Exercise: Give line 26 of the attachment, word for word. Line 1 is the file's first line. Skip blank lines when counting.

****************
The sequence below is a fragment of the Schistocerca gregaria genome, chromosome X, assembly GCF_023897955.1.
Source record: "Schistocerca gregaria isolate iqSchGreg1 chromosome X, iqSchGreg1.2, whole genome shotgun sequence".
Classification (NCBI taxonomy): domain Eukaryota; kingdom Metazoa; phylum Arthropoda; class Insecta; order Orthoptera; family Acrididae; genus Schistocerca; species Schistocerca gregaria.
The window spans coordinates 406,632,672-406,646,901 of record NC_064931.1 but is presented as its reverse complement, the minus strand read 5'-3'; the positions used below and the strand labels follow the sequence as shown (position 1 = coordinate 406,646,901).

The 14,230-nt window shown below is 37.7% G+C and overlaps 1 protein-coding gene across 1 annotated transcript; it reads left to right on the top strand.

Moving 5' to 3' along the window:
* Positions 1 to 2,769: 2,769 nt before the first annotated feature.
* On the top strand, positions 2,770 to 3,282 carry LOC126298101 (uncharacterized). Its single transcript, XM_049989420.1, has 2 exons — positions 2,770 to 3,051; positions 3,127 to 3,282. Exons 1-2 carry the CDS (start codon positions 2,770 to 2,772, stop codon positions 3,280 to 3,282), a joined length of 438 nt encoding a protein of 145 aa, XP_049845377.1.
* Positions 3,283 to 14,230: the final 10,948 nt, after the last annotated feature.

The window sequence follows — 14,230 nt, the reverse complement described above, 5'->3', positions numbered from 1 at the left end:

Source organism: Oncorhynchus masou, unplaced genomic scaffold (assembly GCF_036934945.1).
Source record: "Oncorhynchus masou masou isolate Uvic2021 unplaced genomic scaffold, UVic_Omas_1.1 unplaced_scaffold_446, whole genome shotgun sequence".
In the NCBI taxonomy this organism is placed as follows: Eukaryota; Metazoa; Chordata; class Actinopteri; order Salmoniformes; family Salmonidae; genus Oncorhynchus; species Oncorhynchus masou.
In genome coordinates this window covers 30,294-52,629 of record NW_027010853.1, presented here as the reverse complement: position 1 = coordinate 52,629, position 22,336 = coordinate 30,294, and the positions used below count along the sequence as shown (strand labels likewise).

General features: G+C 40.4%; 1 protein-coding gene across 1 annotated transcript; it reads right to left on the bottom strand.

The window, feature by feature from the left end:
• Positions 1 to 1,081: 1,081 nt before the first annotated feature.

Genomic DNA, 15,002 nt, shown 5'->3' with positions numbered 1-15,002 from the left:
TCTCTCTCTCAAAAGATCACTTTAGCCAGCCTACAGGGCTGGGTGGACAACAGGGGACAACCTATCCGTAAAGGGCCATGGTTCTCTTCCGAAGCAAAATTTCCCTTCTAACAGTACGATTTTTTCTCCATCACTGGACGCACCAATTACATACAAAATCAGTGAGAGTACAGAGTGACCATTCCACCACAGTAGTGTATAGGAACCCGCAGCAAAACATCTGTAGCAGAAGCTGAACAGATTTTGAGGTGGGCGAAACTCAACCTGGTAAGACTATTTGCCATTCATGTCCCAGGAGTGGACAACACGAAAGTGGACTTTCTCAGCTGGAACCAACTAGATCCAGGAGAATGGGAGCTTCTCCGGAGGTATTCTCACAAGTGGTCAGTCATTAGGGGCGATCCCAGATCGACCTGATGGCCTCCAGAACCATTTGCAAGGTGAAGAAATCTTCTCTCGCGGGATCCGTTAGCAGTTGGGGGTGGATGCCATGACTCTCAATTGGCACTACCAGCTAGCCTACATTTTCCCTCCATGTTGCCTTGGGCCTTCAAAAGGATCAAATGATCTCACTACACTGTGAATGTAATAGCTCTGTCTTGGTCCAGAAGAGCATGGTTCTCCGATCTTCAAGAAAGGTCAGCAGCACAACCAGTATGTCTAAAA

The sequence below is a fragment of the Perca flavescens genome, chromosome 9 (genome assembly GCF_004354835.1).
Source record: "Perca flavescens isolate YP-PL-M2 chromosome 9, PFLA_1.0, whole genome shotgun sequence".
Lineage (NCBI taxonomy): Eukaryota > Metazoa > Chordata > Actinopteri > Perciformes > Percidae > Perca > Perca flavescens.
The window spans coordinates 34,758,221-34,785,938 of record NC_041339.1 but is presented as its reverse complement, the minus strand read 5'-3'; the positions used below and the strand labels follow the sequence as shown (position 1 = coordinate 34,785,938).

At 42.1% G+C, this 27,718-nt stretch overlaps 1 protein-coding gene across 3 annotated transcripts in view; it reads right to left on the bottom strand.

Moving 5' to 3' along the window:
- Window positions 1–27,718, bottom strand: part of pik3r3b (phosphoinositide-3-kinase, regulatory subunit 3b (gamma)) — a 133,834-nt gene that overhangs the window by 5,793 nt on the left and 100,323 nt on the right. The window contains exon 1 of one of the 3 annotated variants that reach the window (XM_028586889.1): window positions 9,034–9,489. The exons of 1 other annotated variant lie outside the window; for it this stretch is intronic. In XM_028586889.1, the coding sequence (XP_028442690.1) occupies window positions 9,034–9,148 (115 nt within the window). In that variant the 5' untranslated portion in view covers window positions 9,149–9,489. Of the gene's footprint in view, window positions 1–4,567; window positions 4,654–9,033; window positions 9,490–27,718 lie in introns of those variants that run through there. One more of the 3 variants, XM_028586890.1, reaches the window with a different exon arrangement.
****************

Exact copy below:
- Window positions 1–27,718, bottom strand: part of pik3r3b (phosphoinositide-3-kinase, regulatory subunit 3b (gamma)) — a 133,834-nt gene that overhangs the window by 5,793 nt on the left and 100,323 nt on the right. The window contains exon 1 of one of the 3 annotated variants that reach the window (XM_028586889.1): window positions 9,034–9,489. The exons of 1 other annotated variant lie outside the window; for it this stretch is intronic. In XM_028586889.1, the coding sequence (XP_028442690.1) occupies window positions 9,034–9,148 (115 nt within the window). In that variant the 5' untranslated portion in view covers window positions 9,149–9,489. Of the gene's footprint in view, window positions 1–4,567; window positions 4,654–9,033; window positions 9,490–27,718 lie in introns of those variants that run through there. One more of the 3 variants, XM_028586890.1, reaches the window with a different exon arrangement.